Goolwa Barrages

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Goolwa Barrage viewed from the walkway - note the discoloured freshwater on the left hand side

The Goolwa Barrages comprise five barrage structures in the channels separating Lake Alexandrina from the sea at the mouth of the River Murray and the Coorong in Australia. They were constructed in order to firstly reduce salinity levels in the lower reaches of the River Murray, Lake Alexandrina and Lake Albert and secondly to stabilise the river level, for both upstream irrigation and pumping.

Goolwa Barrage looking towards Hindmarsh Island

History[edit]

Prior to the barrages, during periods of low flow tidal effects and the intrusion of seawater were felt up to 250 kilometres (160 mi) upstream from the mouth of the River Murray, approximately as far inland as the river port at present-day Swan Reach.[1][2]

From the 1900s, with the advent of large irrigation schemes, landowners along the lower reaches of the river strongly urged for the construction of barrages, primarily to keep the water fresh in the lower reaches of the River Murray, as well as Lake Albert and Lake Alexandrina.

In 1931, the Murray-Darling Basin Commission authorized the construction of five barrages. Work on the barrages commenced in 1935 and was completed in 1940. South Australia's Engineering and Water Supply Department undertook the works, with costs shared equally by the Governments of South Australia, Victoria, New South Wales and the Commonwealth of Australia.


Description[edit]

Aerial view of the River Murray barrages, with superimposed text providing locations of Goolwa barrage, Mundoo barrage, Boundary Creek barrage, Ewe Island barrage and Tauwitchere barrage, as viewed from the Coorong towards the Murray Mouth, circa 1940 (State Library of South Australia - PRG-1258/2/546).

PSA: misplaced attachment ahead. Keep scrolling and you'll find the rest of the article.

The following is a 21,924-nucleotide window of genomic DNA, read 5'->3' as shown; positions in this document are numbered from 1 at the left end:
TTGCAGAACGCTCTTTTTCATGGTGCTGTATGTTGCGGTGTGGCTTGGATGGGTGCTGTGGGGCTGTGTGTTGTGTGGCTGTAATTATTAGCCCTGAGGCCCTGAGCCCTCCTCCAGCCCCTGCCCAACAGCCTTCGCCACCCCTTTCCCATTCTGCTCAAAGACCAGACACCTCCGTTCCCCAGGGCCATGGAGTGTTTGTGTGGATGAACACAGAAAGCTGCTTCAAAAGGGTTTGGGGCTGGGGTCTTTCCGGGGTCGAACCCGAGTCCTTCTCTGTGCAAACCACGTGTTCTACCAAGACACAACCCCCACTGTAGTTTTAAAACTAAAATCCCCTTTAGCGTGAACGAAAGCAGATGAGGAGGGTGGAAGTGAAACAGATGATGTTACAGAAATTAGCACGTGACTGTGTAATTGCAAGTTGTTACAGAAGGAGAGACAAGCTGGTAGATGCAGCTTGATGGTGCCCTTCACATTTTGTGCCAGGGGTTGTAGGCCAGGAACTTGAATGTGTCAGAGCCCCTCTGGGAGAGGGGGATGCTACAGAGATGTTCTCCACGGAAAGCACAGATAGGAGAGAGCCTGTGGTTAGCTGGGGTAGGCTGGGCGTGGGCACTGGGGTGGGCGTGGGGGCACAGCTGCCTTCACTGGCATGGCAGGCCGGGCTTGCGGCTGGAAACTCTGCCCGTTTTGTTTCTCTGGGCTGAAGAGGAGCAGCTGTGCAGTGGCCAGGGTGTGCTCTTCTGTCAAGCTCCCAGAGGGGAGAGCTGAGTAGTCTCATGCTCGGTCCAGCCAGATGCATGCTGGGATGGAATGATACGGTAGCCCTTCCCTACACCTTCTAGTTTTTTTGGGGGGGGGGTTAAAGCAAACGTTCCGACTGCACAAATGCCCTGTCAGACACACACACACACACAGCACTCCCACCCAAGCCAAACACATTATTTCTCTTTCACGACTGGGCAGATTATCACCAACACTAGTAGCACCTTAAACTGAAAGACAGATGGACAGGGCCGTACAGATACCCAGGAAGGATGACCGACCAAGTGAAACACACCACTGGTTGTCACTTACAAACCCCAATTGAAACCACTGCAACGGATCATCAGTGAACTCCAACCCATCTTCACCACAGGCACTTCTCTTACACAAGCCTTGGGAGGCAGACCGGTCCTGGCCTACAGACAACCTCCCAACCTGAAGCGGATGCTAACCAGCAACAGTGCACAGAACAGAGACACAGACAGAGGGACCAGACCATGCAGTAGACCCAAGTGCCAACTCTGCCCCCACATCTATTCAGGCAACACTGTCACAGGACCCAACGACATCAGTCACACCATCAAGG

The barrage system consists of five barrages extending from Sir Richard Peninsula in the west to Pelican Point on the northern side of the mouth of the Coorong in the east crossing five channels between the mainland and three islands. From west to east, the five barrages are respectively named Goolwa, Mundoo, Boundary Creek, Ewe Island and Tauwitchere. [2]

Goolwa Barrage[edit]

The Goolwa Barrage connects Sir Richard Peninsula on the mainland 35°31′43″S 138°48′29″E / 35.528552°S 138.808077°E / -35.528552; 138.808077 with Hindmarsh Island 35°31′24″S 138°48′33″E / 35.523210°S 138.809190°E / -35.523210; 138.809190. The lock in this barrage is approximately 6 m by 30 m.[2]

Mundoo Barrage[edit]

The Mundoo Barrage connects Hindmarsh Island with Mundoo Island.[2]

Boundary Creek Barrage[edit]

The Boundary Creek Barrage connects Mundoo Island with Ewe Island.[2]

Ewe Island Barrage[edit]

The Ewe Island Barrage connects Ewe Island with Tauwitchere Island.[2]

Tauwitchere Barrage[edit]

The Tauwitchere Barrage connects Tauwitchere Island with Pelican Point on the mainland. The lock in this barrage is approximately 3.5 m by 13 m.[2]

See also[edit]

References[edit]

  1. ^ Murray Darling Basin Commission, "[1]" Retrieved 17 Nov 2012
  2. ^ a b c d e f g "Lower Lakes Barrages". Murray-Darling Basin Authority. Retrieved 9 January 2015.